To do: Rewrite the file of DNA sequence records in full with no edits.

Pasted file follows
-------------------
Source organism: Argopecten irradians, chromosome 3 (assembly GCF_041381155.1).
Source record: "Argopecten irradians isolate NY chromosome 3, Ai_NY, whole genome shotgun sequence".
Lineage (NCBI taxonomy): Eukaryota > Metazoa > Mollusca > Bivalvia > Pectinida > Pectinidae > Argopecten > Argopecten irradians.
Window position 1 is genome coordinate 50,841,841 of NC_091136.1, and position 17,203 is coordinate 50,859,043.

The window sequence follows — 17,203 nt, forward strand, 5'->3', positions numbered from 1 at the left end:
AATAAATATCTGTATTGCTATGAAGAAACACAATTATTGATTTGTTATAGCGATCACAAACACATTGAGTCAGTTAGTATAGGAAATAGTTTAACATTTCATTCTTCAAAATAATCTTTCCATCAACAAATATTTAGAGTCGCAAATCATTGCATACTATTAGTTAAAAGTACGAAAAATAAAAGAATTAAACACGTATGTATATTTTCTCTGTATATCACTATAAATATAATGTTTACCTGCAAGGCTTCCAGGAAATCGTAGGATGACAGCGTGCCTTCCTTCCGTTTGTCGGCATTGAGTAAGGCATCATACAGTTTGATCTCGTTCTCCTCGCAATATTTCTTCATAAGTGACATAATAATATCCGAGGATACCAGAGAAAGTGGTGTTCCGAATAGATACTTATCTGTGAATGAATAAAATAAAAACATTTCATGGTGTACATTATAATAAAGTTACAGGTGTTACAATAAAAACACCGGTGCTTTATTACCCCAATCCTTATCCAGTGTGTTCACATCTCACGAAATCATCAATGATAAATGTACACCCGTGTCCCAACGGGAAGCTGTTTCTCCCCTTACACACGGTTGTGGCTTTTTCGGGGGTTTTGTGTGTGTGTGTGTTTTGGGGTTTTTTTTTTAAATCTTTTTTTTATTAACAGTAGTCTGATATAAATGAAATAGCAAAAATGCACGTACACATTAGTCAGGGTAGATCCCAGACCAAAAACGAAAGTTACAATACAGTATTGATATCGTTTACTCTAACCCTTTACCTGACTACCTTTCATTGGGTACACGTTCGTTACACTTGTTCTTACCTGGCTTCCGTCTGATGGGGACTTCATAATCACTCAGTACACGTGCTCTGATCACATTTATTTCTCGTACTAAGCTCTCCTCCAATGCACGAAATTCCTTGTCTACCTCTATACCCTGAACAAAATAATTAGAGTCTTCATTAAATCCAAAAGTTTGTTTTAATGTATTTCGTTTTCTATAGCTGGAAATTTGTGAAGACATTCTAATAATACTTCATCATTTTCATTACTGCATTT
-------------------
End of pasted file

Source organism: Argopecten irradians, chromosome 3 (assembly GCF_041381155.1).
Source record: "Argopecten irradians isolate NY chromosome 3, Ai_NY, whole genome shotgun sequence".
Lineage (NCBI taxonomy): Eukaryota > Metazoa > Mollusca > Bivalvia > Pectinida > Pectinidae > Argopecten > Argopecten irradians.
Window position 1 is genome coordinate 50,841,841 of NC_091136.1, and position 17,203 is coordinate 50,859,043.

The window sequence follows — 17,203 nt, forward strand, 5'->3', positions numbered from 1 at the left end:
AATAAATATCTGTATTGCTATGAAGAAACACAATTATTGATTTGTTATAGCGATCACAAACACATTGAGTCAGTTAGTATAGGAAATAGTTTAACATTTCATTCTTCAAAATAATCTTTCCATCAACAAATATTTAGAGTCGCAAATCATTGCATACTATTAGTTAAAAGTACGAAAAATAAAAGAATTAAACACGTATGTATATTTTCTCTGTATATCACTATAAATATAATGTTTACCTGCAAGGCTTCCAGGAAATCGTAGGATGACAGCGTGCCTTCCTTCCGTTTGTCGGCATTGAGTAAGGCATCATACAGTTTGATCTCGTTCTCCTCGCAATATTTCTTCATAAGTGACATAATAATATCCGAGGATACCAGAGAAAGTGGTGTTCCGAATAGATACTTATCTGTGAATGAATAAAATAAAAACATTTCATGGTGTACATTATAATAAAGTTACAGGTGTTACAATAAAAACACCGGTGCTTTATTACCCCAATCCTTATCCAGTGTGTTCACATCTCACGAAATCATCAATGATAAATGTACACCCGTGTCCCAACGGGAAGCTGTTTCTCCCCTTACACACGGTTGTGGCTTTTTCGGGGGTTTTGTGTGTGTGTGTGTTTTGGGGTTTTTTTTTTAAATCTTTTTTTTATTAACAGTAGTCTGATATAAATGAAATAGCAAAAATGCACGTACACATTAGTCAGGGTAGATCCCAGACCAAAAACGAAAGTTACAATACAGTATTGATATCGTTTACTCTAACCCTTTACCTGACTACCTTTCATTGGGTACACGTTCGTTACACTTGTTCTTACCTGGCTTCCGTCTGATGGGGACTTCATAATCACTCAGTACACGTGCTCTGATCACATTTATTTCTCGTACTAAGCTCTCCTCCAATGCACGAAATTCCTTGTCTACCTCTATACCCTGAACAAAATAATTAGAGTCTTCATTAAATCCAAAAGTTTGTTTTAATGTATTTCGTTTTCTATAGCTGGAAATTTGTGAAGACATTCTAATAATACTTCATCATTTTCATTACTGCATTT